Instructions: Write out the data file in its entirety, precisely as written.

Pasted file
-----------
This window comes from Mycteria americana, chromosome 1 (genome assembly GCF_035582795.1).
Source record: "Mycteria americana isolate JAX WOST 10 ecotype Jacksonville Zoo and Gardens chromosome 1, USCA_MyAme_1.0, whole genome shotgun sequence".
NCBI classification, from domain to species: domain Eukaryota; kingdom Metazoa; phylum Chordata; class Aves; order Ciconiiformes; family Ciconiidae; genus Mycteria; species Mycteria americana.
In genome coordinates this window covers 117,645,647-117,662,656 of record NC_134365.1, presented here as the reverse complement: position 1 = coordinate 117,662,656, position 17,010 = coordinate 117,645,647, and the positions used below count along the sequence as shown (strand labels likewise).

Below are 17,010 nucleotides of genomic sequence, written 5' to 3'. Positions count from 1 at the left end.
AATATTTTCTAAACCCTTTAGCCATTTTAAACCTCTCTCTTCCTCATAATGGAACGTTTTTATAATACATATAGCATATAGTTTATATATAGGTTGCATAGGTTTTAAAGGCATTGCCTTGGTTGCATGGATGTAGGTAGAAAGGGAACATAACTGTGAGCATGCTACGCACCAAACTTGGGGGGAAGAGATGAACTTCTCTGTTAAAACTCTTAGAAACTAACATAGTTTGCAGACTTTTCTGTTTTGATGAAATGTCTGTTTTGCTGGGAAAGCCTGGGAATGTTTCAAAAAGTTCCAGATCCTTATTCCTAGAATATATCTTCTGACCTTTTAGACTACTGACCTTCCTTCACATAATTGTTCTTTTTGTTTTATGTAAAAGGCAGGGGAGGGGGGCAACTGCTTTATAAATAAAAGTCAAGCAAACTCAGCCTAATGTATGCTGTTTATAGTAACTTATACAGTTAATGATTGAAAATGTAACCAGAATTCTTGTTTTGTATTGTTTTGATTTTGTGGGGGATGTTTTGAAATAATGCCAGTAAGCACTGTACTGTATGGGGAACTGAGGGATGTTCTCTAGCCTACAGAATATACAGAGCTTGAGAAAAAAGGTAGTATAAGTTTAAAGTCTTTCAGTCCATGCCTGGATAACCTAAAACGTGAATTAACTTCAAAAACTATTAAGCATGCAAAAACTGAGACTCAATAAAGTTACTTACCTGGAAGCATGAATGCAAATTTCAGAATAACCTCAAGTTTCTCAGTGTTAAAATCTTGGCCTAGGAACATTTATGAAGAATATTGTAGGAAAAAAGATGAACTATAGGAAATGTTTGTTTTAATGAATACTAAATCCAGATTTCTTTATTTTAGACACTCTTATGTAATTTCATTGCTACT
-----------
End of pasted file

This window comes from Mycteria americana, chromosome 1 (genome assembly GCF_035582795.1).
Source record: "Mycteria americana isolate JAX WOST 10 ecotype Jacksonville Zoo and Gardens chromosome 1, USCA_MyAme_1.0, whole genome shotgun sequence".
NCBI classification, from domain to species: domain Eukaryota; kingdom Metazoa; phylum Chordata; class Aves; order Ciconiiformes; family Ciconiidae; genus Mycteria; species Mycteria americana.
In genome coordinates this window covers 117,645,647-117,662,656 of record NC_134365.1, presented here as the reverse complement: position 1 = coordinate 117,662,656, position 17,010 = coordinate 117,645,647, and the positions used below count along the sequence as shown (strand labels likewise).

Below are 17,010 nucleotides of genomic sequence, written 5' to 3'. Positions count from 1 at the left end.
AATATTTTCTAAACCCTTTAGCCATTTTAAACCTCTCTCTTCCTCATAATGGAACGTTTTTATAATACATATAGCATATAGTTTATATATAGGTTGCATAGGTTTTAAAGGCATTGCCTTGGTTGCATGGATGTAGGTAGAAAGGGAACATAACTGTGAGCATGCTACGCACCAAACTTGGGGGGAAGAGATGAACTTCTCTGTTAAAACTCTTAGAAACTAACATAGTTTGCAGACTTTTCTGTTTTGATGAAATGTCTGTTTTGCTGGGAAAGCCTGGGAATGTTTCAAAAAGTTCCAGATCCTTATTCCTAGAATATATCTTCTGACCTTTTAGACTACTGACCTTCCTTCACATAATTGTTCTTTTTGTTTTATGTAAAAGGCAGGGGAGGGGGGCAACTGCTTTATAAATAAAAGTCAAGCAAACTCAGCCTAATGTATGCTGTTTATAGTAACTTATACAGTTAATGATTGAAAATGTAACCAGAATTCTTGTTTTGTATTGTTTTGATTTTGTGGGGGATGTTTTGAAATAATGCCAGTAAGCACTGTACTGTATGGGGAACTGAGGGATGTTCTCTAGCCTACAGAATATACAGAGCTTGAGAAAAAAGGTAGTATAAGTTTAAAGTCTTTCAGTCCATGCCTGGATAACCTAAAACGTGAATTAACTTCAAAAACTATTAAGCATGCAAAAACTGAGACTCAATAAAGTTACTTACCTGGAAGCATGAATGCAAATTTCAGAATAACCTCAAGTTTCTCAGTGTTAAAATCTTGGCCTAGGAACATTTATGAAGAATATTGTAGGAAAAAAGATGAACTATAGGAAATGTTTGTTTTAATGAATACTAAATCCAGATTTCTTTATTTTAGACACTCTTATGTAATTTCATTGCTACT